To Understand or Not to Understand?

“To understand yet not understand
is transcendence
not to understand yet understand
is affliction
the reason sages aren’t afflicted
is because they treat affliction as affliction
hence they aren’t afflicted”

(Taoteching, verse 71, translation by Red Pine)

CONFUCIUS says, “Shall I teach you about understanding? To treat understanding as understanding and to treat not-understanding as not-understanding, this is understanding” (Lunyu: 2.17)

TE-CH’ING says, “The ancients said that the word understanding was the door to all mysteries as well as the door to all misfortune. If you realize that you don’t understand, you eliminate false understanding. This is the door to all mysteries. If you cling to understanding while trying to discover what you don’t understand, you increase the obstacles to understanding. This is the door to all misfortune.”

WU CH’ENG says, “Those who understand yet seem not to understand are the wisest of people. They protect their understanding with stupidity. Those who don’t understand yet think they understand are, in fact, the stupidest of people. They think blind eyes see and deaf ears hear. This is what is meant by ‘affliction.’”

TS’AO TAO-CH’UNG says, “If people understand, but out of humility they say they don’t, then reality is superior to name. Hence, we call it transcendence. If people don’t understand but say they do, then name surpasses reality. Hence, we call this affliction. Those who are able to understand that affliction is affliction are never afflicted.”

SU CH’E says, “The Tao is not something that can be reached through reasoning. Hence, it cannot be understood. Those who do not yet understand do not understand that there is no entrance. And if they do understand, and then they think about their understanding, they become afflicted by understanding.”

CHIAO HUNG says, “Anything that is understood is a delusion. Anything that is a delusion is an affliction. Understanding is not the affliction. It is the understanding of understanding that becomes the affliction. To understand what is the affliction is to cure the illness without medicine.”

LI HSI-CHAI says, “Understanding depends on things. Hence, it involves fabrication. Not understanding returns to the origin. Hence, it approaches the truth. Those who can understand that not understanding approaches the truth and that understanding involves fabrication are transcendent. If they don’t understand that understanding involves fabrication and vainly increase their understanding, they use the affliction as the medicine. Only by understanding that understanding is affliction can one be free of affliction. This is why sages are not afflicted.”

HO-SHANG KUNG says, “To understand the Tao yet to say that we don’t is the transcendence of virtue. Not to understand the Tao and to say that we do is the affliction of virtue. Lesser people don’t understand the meaning of the Tao and vainly act according to their forced understanding and thereby harm their spirit and shorten their years. Sages don’t suffer the affliction of forced understanding because they are pained by the affliction of others.”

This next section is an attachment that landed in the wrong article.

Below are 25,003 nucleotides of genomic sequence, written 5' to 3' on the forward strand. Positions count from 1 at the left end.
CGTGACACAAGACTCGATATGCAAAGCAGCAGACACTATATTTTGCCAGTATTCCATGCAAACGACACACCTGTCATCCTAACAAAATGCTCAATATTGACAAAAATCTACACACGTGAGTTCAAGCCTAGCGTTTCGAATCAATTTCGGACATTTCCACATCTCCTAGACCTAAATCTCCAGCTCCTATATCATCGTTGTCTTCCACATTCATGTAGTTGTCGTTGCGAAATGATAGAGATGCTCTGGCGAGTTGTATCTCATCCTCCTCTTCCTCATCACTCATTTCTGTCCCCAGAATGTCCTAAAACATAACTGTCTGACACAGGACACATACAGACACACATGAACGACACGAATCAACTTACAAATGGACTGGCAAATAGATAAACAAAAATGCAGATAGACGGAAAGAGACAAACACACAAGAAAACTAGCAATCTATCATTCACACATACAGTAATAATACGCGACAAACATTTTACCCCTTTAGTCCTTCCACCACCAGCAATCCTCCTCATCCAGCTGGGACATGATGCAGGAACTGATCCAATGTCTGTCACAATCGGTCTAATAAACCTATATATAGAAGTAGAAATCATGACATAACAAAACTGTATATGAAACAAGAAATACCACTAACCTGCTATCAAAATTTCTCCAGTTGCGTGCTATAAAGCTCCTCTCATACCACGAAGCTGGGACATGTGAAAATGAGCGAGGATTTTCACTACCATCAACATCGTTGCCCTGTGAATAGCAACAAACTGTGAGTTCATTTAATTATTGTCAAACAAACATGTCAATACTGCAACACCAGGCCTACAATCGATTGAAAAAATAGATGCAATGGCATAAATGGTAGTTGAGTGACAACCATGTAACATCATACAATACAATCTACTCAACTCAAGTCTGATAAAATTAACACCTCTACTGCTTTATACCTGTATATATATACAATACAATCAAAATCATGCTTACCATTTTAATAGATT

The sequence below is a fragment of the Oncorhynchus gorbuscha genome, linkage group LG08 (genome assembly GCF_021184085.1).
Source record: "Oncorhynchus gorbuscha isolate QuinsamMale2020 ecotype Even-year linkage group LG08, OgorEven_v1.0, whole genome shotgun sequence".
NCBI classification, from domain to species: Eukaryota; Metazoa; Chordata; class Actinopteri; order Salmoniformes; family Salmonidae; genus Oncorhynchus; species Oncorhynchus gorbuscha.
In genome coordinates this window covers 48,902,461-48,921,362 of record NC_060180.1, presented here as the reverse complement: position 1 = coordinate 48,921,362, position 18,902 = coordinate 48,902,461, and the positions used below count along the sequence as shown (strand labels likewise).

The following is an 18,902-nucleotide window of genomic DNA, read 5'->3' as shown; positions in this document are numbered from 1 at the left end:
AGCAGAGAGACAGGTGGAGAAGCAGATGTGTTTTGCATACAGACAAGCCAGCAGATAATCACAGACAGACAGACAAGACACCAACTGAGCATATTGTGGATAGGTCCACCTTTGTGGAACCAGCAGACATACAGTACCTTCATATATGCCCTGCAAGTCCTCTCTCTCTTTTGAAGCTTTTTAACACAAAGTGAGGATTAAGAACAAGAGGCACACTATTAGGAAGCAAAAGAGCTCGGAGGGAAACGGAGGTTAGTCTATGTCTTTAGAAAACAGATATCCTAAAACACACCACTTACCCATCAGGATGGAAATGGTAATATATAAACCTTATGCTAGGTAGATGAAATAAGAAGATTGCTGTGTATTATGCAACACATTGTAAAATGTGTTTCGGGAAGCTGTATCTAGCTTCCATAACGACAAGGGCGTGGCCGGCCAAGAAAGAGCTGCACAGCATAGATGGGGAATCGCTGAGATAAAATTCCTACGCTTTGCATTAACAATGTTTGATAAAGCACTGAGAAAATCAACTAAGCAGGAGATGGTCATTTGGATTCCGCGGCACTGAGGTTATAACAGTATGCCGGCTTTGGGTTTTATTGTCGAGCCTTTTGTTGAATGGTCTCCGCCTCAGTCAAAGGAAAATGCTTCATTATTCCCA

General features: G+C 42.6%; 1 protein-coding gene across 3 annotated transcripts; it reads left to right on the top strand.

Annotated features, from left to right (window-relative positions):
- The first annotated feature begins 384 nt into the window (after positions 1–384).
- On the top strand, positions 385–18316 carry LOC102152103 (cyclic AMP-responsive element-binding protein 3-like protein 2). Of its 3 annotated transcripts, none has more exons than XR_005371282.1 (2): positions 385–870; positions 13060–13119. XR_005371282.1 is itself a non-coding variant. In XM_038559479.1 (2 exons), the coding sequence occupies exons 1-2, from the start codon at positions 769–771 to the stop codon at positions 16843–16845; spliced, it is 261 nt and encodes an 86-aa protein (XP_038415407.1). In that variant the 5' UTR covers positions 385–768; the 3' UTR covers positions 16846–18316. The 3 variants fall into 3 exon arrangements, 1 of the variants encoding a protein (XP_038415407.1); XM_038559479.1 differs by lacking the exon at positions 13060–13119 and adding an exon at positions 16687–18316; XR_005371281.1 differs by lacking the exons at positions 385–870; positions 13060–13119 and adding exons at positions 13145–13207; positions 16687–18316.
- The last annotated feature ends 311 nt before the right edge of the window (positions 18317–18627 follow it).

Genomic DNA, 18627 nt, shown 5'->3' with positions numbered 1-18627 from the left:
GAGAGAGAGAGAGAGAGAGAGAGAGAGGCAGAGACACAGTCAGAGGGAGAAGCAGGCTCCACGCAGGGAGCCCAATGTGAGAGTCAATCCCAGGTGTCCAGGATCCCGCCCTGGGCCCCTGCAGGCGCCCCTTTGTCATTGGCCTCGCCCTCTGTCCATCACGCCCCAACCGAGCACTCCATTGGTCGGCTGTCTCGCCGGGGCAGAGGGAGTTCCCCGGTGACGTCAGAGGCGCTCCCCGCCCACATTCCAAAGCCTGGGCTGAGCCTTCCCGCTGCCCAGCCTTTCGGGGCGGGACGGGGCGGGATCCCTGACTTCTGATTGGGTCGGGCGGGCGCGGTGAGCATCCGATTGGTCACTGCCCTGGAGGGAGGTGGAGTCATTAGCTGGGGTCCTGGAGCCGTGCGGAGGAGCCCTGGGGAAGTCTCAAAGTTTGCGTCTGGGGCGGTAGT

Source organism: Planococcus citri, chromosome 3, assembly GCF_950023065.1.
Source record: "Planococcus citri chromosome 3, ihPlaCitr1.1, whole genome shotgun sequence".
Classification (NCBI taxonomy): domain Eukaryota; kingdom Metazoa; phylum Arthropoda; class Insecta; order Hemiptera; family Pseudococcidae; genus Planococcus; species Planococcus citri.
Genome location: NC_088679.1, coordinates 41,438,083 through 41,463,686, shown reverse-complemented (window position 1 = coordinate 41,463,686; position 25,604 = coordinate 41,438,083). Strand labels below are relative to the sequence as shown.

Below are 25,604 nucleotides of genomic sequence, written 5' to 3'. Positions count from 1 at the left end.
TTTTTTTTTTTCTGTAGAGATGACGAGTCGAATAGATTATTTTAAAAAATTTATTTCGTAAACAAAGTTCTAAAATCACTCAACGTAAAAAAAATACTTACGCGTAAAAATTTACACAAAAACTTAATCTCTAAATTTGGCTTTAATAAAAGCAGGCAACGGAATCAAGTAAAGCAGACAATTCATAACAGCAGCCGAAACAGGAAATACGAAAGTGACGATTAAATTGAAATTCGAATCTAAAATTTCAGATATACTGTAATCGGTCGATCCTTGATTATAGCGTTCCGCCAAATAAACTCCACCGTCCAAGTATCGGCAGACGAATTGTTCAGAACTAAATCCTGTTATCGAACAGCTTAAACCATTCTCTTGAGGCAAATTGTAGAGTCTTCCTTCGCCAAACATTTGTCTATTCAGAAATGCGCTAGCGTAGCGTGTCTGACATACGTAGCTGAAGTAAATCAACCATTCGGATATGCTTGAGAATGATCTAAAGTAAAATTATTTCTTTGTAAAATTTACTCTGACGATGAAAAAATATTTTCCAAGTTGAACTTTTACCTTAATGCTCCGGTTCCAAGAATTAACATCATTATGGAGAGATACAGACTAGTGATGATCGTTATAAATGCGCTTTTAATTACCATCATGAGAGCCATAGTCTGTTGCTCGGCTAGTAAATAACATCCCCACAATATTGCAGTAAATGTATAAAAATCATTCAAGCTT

In yesterday’s verse, Lao-tzu said it is easy to understand, but no one understands. In today’s verse, Lao-tzu teaches the importance of understanding that no one understands.

Is this a play on words? “To understand yet not understand…not to understand yet understand….” I think I understand what Lao-tzu is meaning, here, though I might be getting myself into trouble thinking I understand.

Is our understanding going to be the source of our transcendence, or will it be the source of affliction? And, since sages aren’t afflicted, does that mean, we, too, can transcend affliction with our understanding?

Let’s see…

First of all, I think Lao-tzu is talking about two different kinds of understanding, here. The first kind, the one that results in transcendence, is an intuitive, a spontaneous, understanding. The other kind, the one that results in affliction, is based on external observation. The first kind is rooted in humility. It knows that it doesn’t know, that the Tao can’t be known. The other kind presumes it knows what can’t be known. This is what results in affliction. We are in need of being healed of all knowing.

The reason sages aren’t afflicted is because they understand the affliction of thinking we know for what it is, an affliction. They avoid getting sick in the first place, and so, have no need for medicine.

I think this verse could just as easily have been translated, “To understand that you don’t understand is transcendence. Not to understand, but to think you do is affliction. Sages avoid affliction by recognizing the affliction as an affliction. The reason there aren’t more sages in the world is because most people can’t be content with not-knowing.

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